Japanese knives are kitchen knives that originated in Japan and are renowned for their superior quality, exceptional sharpness, and rich tradition of craftsmanship. Their history goes far back, to the times of the samurai, and is rooted in the design and forging of the legendary Japanese swords - katanas. Their unbeatable qualities have made Japanese knives the first choice of many chefs and cooking enthusiasts worldwide. World-renowned chefs such as Gordon Ramsay, Jamie Oliver, Nick Beardshaw, James Sommerin, Tom Kerridge, Ana Roš, and many others swear by Japanese knives!
The Tradition and History of the Japanese Knife
Japanese knife making has its origins in the design and forging of katanas, the traditional Japanese samurai swords. The skill of forging swords was extremely important in Japan during the feudal period, as the sword embodied the status, power, and honor of the samurai. Swordmasters, known as 'tosho', were respected craftsmen who, through centuries, developed the techniques of steel extraction and blade forging that form the basis of modern Japanese knives.
The manufacture of Japanese blades and handles is still, to this day, mainly done by hand, which allows for precise shaping of the cutting edge and a perfect balance between blade and handle. Today, Japanese knives are forged in small workshops throughout Japan, the most famous centers of the blacksmith's craft being Seki, Echizen, and Tsubame-Sanjo.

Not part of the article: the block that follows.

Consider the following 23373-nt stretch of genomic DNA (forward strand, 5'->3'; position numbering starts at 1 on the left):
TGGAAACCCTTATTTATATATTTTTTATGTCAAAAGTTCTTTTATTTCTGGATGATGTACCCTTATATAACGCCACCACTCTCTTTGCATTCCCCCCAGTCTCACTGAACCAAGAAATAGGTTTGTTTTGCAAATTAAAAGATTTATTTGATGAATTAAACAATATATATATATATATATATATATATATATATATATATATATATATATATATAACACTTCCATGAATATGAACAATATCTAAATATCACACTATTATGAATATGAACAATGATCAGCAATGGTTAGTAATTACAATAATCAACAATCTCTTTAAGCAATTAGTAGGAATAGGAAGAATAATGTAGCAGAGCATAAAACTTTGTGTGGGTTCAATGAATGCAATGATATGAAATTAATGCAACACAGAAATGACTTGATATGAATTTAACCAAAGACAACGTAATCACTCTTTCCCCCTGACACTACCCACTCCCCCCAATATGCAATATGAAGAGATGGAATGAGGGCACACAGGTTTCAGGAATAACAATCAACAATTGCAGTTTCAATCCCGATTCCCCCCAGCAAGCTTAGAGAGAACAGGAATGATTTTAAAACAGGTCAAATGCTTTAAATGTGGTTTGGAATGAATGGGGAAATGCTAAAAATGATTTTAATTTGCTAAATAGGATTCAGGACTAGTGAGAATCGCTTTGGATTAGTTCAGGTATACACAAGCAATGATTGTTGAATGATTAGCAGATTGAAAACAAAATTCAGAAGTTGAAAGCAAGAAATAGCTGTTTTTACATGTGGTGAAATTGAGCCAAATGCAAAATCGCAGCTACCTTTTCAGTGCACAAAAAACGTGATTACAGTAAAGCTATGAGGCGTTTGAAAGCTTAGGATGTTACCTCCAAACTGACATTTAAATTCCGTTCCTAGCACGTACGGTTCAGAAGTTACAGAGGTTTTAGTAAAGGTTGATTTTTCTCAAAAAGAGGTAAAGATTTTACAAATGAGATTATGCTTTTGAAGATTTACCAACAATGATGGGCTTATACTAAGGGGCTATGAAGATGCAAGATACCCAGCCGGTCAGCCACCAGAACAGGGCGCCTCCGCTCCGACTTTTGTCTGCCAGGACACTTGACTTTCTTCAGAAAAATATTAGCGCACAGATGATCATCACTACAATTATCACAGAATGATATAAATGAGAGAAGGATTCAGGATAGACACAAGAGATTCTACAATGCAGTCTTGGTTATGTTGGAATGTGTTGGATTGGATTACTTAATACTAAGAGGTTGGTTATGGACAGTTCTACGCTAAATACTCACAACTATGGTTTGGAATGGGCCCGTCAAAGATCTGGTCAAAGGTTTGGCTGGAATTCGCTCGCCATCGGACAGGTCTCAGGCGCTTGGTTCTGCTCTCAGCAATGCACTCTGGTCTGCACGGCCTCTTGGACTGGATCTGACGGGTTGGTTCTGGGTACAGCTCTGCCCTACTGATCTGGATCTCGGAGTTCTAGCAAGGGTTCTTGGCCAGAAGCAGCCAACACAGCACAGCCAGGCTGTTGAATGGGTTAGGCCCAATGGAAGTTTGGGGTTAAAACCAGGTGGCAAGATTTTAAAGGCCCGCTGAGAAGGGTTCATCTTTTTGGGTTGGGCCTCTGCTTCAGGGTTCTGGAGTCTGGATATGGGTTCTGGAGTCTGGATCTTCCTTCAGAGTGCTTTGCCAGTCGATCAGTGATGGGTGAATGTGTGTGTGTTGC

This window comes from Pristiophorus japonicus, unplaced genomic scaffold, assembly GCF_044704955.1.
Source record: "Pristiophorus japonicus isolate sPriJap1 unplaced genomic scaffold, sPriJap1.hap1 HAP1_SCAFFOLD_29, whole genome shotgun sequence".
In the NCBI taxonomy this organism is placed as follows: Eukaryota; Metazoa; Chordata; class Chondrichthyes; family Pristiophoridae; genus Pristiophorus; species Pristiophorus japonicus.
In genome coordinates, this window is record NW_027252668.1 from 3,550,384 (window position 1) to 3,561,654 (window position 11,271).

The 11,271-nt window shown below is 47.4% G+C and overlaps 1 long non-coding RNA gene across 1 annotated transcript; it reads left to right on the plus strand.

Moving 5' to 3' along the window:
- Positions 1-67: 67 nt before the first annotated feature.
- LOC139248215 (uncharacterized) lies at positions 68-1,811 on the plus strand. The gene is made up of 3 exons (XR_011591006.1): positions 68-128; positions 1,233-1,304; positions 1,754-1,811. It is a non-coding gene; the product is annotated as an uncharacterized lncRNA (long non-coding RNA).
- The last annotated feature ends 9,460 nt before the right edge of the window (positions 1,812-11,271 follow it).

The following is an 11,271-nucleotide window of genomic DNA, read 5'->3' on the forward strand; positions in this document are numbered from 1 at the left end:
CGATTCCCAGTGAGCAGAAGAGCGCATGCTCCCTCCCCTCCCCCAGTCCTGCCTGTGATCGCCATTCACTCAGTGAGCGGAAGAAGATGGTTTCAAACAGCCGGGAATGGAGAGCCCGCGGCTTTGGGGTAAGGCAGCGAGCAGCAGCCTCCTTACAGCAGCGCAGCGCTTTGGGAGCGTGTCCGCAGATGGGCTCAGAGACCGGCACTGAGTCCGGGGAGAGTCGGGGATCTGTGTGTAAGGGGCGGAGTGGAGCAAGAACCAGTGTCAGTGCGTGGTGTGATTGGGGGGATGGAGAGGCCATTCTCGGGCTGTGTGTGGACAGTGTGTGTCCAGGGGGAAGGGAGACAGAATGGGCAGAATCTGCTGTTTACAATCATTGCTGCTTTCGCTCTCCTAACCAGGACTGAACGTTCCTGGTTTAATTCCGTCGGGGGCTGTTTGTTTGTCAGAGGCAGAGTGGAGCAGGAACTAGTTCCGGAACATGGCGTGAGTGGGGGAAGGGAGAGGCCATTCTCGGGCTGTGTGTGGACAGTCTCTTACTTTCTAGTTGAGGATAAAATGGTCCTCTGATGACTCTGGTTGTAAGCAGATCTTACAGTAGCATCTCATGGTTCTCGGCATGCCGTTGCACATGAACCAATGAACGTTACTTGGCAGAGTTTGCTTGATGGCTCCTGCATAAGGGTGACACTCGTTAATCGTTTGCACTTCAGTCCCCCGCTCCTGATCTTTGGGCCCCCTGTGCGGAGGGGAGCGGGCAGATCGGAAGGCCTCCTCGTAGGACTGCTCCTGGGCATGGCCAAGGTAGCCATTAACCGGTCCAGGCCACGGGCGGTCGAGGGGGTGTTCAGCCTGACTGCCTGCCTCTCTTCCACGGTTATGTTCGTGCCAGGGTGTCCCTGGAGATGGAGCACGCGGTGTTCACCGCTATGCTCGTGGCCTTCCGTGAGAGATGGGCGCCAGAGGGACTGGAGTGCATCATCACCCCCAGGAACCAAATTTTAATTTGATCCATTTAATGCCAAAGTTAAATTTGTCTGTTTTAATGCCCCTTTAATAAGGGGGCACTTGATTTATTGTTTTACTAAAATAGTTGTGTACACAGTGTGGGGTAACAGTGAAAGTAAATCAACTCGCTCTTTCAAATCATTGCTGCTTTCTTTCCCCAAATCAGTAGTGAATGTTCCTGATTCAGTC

Japanese Knives: A Blade for Every Task
Japanese knives come in many shapes, designs, and materials, and serve different purposes. For all-round and everyday use, Santoku, Bunka, and Gyuto knives are the perfect choice. The variety of shapes, designs, and materials, and the wide price range mean that everyone can find a knife that suits their culinary needs and aesthetic preferences.
General rule of thumb when choosing the shape of a Japanese knife:
- The wider the blade, the more suitable it is for chopping vegetables.
- Narrow and long blades are designed for cutting raw meat but are not suitable for quick chopping on the cutting board.
- Short and narrow blades are great for free-hand tasks and precise peeling and trimming.
For your first Japanese knife, we recommend:
Santoku: If your menu consists of many different ingredients, the Santoku is an excellent choice. It makes it easy to slice and chop vegetables, fish, and meat. Its length makes it very easy to maneuver and suitable for smaller kitchens with little space. The shape and length of the Santoku knife make them suitable for new Japanese knife wielders and professional chefs alike. Due to its length, the Santoku is not the best choice for larger cuts of meat or fish.
Bunka: It is a medium-sized knife with a wide blade and a distinctive tip that pays homage to Japanese tanto blades. The profile of the blade is so unique thanks to the so-called kiritsuke tip, allowing versatile work and the use of a variety of cutting techniques. The wide blade with a slight curve in the belly is ideal for chopping, while the K-tip offers an excellent visual overview of the cutting surface and the food being prepared.